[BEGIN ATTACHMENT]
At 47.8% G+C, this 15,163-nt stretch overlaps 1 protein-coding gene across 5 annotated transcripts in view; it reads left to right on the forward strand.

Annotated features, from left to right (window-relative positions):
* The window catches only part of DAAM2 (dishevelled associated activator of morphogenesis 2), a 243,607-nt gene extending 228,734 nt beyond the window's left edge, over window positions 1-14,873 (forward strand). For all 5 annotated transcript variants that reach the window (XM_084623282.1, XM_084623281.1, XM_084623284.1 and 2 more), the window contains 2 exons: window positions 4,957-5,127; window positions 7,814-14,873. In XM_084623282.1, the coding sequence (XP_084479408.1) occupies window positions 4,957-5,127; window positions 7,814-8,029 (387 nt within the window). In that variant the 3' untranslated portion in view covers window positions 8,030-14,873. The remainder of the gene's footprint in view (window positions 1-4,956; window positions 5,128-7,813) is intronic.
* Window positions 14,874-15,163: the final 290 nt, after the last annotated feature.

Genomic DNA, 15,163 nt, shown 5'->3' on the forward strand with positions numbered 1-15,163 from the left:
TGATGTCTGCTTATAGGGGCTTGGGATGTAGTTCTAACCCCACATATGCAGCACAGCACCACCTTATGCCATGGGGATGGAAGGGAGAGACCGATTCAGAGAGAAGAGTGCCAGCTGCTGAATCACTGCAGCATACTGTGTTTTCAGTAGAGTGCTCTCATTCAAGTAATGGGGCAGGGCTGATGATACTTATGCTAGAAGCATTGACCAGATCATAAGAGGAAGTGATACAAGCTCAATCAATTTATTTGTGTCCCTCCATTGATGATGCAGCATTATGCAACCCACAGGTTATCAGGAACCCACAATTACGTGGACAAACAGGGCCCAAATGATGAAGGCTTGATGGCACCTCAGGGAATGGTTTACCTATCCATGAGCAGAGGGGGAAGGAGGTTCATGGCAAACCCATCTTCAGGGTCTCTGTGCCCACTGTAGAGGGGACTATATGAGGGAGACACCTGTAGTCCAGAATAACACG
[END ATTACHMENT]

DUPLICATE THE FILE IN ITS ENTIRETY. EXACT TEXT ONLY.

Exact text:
At 47.8% G+C, this 15,163-nt stretch overlaps 1 protein-coding gene across 5 annotated transcripts in view; it reads left to right on the forward strand.

Annotated features, from left to right (window-relative positions):
* The window catches only part of DAAM2 (dishevelled associated activator of morphogenesis 2), a 243,607-nt gene extending 228,734 nt beyond the window's left edge, over window positions 1-14,873 (forward strand). For all 5 annotated transcript variants that reach the window (XM_084623282.1, XM_084623281.1, XM_084623284.1 and 2 more), the window contains 2 exons: window positions 4,957-5,127; window positions 7,814-14,873. In XM_084623282.1, the coding sequence (XP_084479408.1) occupies window positions 4,957-5,127; window positions 7,814-8,029 (387 nt within the window). In that variant the 3' untranslated portion in view covers window positions 8,030-14,873. The remainder of the gene's footprint in view (window positions 1-4,956; window positions 5,128-7,813) is intronic.
* Window positions 14,874-15,163: the final 290 nt, after the last annotated feature.

Genomic DNA, 15,163 nt, shown 5'->3' on the forward strand with positions numbered 1-15,163 from the left:
TGATGTCTGCTTATAGGGGCTTGGGATGTAGTTCTAACCCCACATATGCAGCACAGCACCACCTTATGCCATGGGGATGGAAGGGAGAGACCGATTCAGAGAGAAGAGTGCCAGCTGCTGAATCACTGCAGCATACTGTGTTTTCAGTAGAGTGCTCTCATTCAAGTAATGGGGCAGGGCTGATGATACTTATGCTAGAAGCATTGACCAGATCATAAGAGGAAGTGATACAAGCTCAATCAATTTATTTGTGTCCCTCCATTGATGATGCAGCATTATGCAACCCACAGGTTATCAGGAACCCACAATTACGTGGACAAACAGGGCCCAAATGATGAAGGCTTGATGGCACCTCAGGGAATGGTTTACCTATCCATGAGCAGAGGGGGAAGGAGGTTCATGGCAAACCCATCTTCAGGGTCTCTGTGCCCACTGTAGAGGGGACTATATGAGGGAGACACCTGTAGTCCAGAATAACACG